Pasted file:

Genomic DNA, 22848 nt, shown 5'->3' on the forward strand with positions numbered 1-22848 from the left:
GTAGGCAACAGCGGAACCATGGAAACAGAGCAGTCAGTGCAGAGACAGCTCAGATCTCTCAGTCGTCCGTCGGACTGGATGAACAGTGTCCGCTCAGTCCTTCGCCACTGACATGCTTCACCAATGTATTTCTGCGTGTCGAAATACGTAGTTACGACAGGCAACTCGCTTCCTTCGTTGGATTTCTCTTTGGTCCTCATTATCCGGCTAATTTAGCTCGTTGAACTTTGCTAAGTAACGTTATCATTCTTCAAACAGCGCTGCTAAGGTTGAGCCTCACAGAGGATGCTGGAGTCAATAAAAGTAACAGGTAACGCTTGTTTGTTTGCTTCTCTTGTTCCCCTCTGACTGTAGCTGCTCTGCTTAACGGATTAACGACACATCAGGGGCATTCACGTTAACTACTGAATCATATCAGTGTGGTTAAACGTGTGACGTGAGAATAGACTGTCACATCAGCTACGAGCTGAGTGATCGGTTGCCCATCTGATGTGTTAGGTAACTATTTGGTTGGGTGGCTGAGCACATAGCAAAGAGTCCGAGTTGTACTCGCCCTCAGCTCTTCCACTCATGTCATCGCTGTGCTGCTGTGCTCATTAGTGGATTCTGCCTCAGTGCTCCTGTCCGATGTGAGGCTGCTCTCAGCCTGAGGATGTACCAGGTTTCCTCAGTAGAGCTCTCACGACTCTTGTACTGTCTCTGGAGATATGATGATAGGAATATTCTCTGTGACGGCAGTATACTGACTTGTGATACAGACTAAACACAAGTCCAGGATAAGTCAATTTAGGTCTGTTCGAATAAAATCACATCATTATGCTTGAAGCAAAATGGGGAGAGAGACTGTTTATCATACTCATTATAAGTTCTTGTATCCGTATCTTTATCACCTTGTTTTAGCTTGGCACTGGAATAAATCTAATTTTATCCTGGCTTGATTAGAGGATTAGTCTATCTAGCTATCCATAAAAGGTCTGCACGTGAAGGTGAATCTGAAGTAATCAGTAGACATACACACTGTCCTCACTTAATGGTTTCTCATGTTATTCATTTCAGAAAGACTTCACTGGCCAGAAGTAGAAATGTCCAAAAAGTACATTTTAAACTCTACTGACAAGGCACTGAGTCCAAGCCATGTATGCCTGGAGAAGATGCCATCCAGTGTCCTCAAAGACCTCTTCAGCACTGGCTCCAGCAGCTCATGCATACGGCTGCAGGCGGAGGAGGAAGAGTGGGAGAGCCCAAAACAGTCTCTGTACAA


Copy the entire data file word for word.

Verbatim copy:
Genomic DNA, 22848 nt, shown 5'->3' on the forward strand with positions numbered 1-22848 from the left:
GTAGGCAACAGCGGAACCATGGAAACAGAGCAGTCAGTGCAGAGACAGCTCAGATCTCTCAGTCGTCCGTCGGACTGGATGAACAGTGTCCGCTCAGTCCTTCGCCACTGACATGCTTCACCAATGTATTTCTGCGTGTCGAAATACGTAGTTACGACAGGCAACTCGCTTCCTTCGTTGGATTTCTCTTTGGTCCTCATTATCCGGCTAATTTAGCTCGTTGAACTTTGCTAAGTAACGTTATCATTCTTCAAACAGCGCTGCTAAGGTTGAGCCTCACAGAGGATGCTGGAGTCAATAAAAGTAACAGGTAACGCTTGTTTGTTTGCTTCTCTTGTTCCCCTCTGACTGTAGCTGCTCTGCTTAACGGATTAACGACACATCAGGGGCATTCACGTTAACTACTGAATCATATCAGTGTGGTTAAACGTGTGACGTGAGAATAGACTGTCACATCAGCTACGAGCTGAGTGATCGGTTGCCCATCTGATGTGTTAGGTAACTATTTGGTTGGGTGGCTGAGCACATAGCAAAGAGTCCGAGTTGTACTCGCCCTCAGCTCTTCCACTCATGTCATCGCTGTGCTGCTGTGCTCATTAGTGGATTCTGCCTCAGTGCTCCTGTCCGATGTGAGGCTGCTCTCAGCCTGAGGATGTACCAGGTTTCCTCAGTAGAGCTCTCACGACTCTTGTACTGTCTCTGGAGATATGATGATAGGAATATTCTCTGTGACGGCAGTATACTGACTTGTGATACAGACTAAACACAAGTCCAGGATAAGTCAATTTAGGTCTGTTCGAATAAAATCACATCATTATGCTTGAAGCAAAATGGGGAGAGAGACTGTTTATCATACTCATTATAAGTTCTTGTATCCGTATCTTTATCACCTTGTTTTAGCTTGGCACTGGAATAAATCTAATTTTATCCTGGCTTGATTAGAGGATTAGTCTATCTAGCTATCCATAAAAGGTCTGCACGTGAAGGTGAATCTGAAGTAATCAGTAGACATACACACTGTCCTCACTTAATGGTTTCTCATGTTATTCATTTCAGAAAGACTTCACTGGCCAGAAGTAGAAATGTCCAAAAAGTACATTTTAAACTCTACTGACAAGGCACTGAGTCCAAGCCATGTATGCCTGGAGAAGATGCCATCCAGTGTCCTCAAAGACCTCTTCAGCACTGGCTCCAGCAGCTCATGCATACGGCTGCAGGCGGAGGAGGAAGAGTGGGAGAGCCCAAAACAGTCTCTGTACAA